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Better chemotherapy through targeted delivery
MIT News
Every year, about 100,000 Americans are diagnosed with brain tumors that have spread from elsewhere in the body. These tumors, known as metastases, are usually treated with surgery followed by chemotherapy, but the cancer often returns. A new study from MIT, Brigham and Women’s Hospital, and Johns Hopkins University suggests that delivering chemotherapy directly into the brain cavity may offer a better way to treat tumors that have metastasized to the brain.
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For nonadherent patients, individualized testing does not increase colorectal cancer screening rates
Oncology Nurse Advisor
According to a study published in the journal Annals of Internal Medicine, researchers have found that patients who know their individual risk for colorectal cancer is not sufficient to convince previously nonadherent patients to be screened for the disease. For the study, the researchers identified 783 participants at average risk for colorectal cancer who had not been adherent to screening at the time of entering the study. Participants were randomized to receive either usual care or individualized genetic and environmental risk assessment (GERA) of colorectal cancer susceptibility.
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Annual NCDB Call for Data
Commission on Cancer
The Commission on Cancer (CoC) is committed to assisting accredited cancer programs with maintaining the highest level of data quality possible. We appreciate your facility's participation and contribution to the National Cancer Data Base (NCDB). Data submissions are essential for assessing and improving the quality of cancer patient care. The information generated from the NCDB enables cancer programs to compare treatment and outcomes with regional, state, and national patterns. This year, the Annual NCDB Call for Data submissions are scheduled during January 2015 and corrections are due by April 1, 2015. A general overview is provided — Please see https://www.facs.org/quality-programs/cancer/ncdb/datasub/registrar for specific details.
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Trial participation low in lung and colorectal cancers
Clinical Oncology
Only about 25 percent of patients receiving chemotherapy for advanced lung or colorectal cancer participate in a discussion about the option of entering a clinical trial, according to a survey of a large sample of patients. Of those who have that discussion, less than 30 percent enroll. According to data, the vast majority of patients depend on clinicians to hear about trials. Specifically, more than 90 percent of those who decided to participate in a clinical trial first heard of the opportunity from a healthcare provider.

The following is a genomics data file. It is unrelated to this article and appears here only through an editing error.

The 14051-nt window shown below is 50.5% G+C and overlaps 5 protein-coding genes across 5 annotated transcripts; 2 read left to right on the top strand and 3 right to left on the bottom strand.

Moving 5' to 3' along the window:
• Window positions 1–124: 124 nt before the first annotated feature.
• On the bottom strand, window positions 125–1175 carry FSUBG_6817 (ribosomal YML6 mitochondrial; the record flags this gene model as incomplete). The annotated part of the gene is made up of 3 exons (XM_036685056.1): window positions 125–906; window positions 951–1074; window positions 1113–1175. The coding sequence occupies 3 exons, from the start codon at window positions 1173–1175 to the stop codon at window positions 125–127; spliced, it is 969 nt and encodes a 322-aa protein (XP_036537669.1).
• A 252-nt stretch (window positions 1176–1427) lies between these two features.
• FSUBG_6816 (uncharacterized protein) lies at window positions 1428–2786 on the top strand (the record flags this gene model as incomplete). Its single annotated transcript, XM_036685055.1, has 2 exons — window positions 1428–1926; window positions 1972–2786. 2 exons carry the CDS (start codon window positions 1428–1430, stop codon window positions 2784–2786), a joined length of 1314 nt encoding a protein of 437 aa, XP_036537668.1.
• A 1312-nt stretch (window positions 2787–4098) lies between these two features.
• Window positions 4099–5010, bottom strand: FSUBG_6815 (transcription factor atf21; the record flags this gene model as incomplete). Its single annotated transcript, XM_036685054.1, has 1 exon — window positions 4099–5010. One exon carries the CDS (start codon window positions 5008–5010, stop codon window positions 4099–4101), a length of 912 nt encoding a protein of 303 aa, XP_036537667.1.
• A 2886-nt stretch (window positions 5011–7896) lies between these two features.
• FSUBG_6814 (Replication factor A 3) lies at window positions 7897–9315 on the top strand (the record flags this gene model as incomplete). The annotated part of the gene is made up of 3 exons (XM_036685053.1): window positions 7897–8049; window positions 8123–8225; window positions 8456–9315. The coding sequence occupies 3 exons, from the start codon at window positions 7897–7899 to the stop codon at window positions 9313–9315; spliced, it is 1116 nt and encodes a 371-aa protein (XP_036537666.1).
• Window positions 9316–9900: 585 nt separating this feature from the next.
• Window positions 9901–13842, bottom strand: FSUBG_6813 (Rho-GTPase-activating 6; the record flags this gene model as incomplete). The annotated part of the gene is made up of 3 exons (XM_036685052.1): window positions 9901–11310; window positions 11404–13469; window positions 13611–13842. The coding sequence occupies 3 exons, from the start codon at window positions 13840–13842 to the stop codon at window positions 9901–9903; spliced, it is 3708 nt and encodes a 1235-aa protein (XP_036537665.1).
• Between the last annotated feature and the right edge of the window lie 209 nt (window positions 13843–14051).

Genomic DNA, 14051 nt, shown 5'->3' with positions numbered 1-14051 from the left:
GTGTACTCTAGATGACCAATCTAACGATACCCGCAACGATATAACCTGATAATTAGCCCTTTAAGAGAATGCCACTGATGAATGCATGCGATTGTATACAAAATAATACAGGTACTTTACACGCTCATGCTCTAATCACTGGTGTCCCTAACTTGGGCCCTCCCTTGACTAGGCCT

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Implementing Survivor Care Plans in CoC-accredited Cancer Programs
Commission on Cancer/American Cancer Society
Join us for a free webinar on Nov. 11 from 1 p.m. - 2:30 p.m. EST. Speakers from the Commission on Cancer, CoC-accredited Hospitals, and the American Cancer Society will discuss the recent clarifications to Standard 3.3 and share their perspectives on implementing survivor care plans within CoC-accredited cancer programs
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PRODUCT SHOWCASE
  Professional WOW FACTOR: NCoBC 2015
When is WOW an appropriate professional accolade? WOW is most appropriate when referring to the planned post conference sessions on Sexuality and Survivorship for the 25th Annual Interdisciplinary Breast Center Conference in Las Vegas.
  • Sexuality line up
  • Survivorship line up
  • www.breastcare.org
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    Immunotherapy added to radiotherapy may help overcome resistance to treatments
    Oncology Nurse Advisor
    Treating cancers with immunotherapy and radiotherapy at the same time could stop them from becoming resistant to treatment, according to a new study. Combining the two modalities helped the immune system hunt down and destroy cancer cells that were not killed by the initial radiotherapy in mice with breast, skin, and bowel cancers. The approach was found to improve survival and protect the mice against the return of the disease.
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    Pursuing Excellence through NAPBC Accreditation: Register now
    NAPBC
    Whether you are preparing for a re-accreditation survey, first survey, or looking for information on the National Accreditation Program for Breast Centers (NAPBC), this education program gives you the information you need. Avoid the fee increase; register today.

    Pursuing Excellence through NAPBC Accreditation is the only education program developed and taught by NAPBC staff, board members, and surveyors. This program prepares your breast center for survey and helps staff not familiar with the NAPBC standards understand their role in the accreditation process.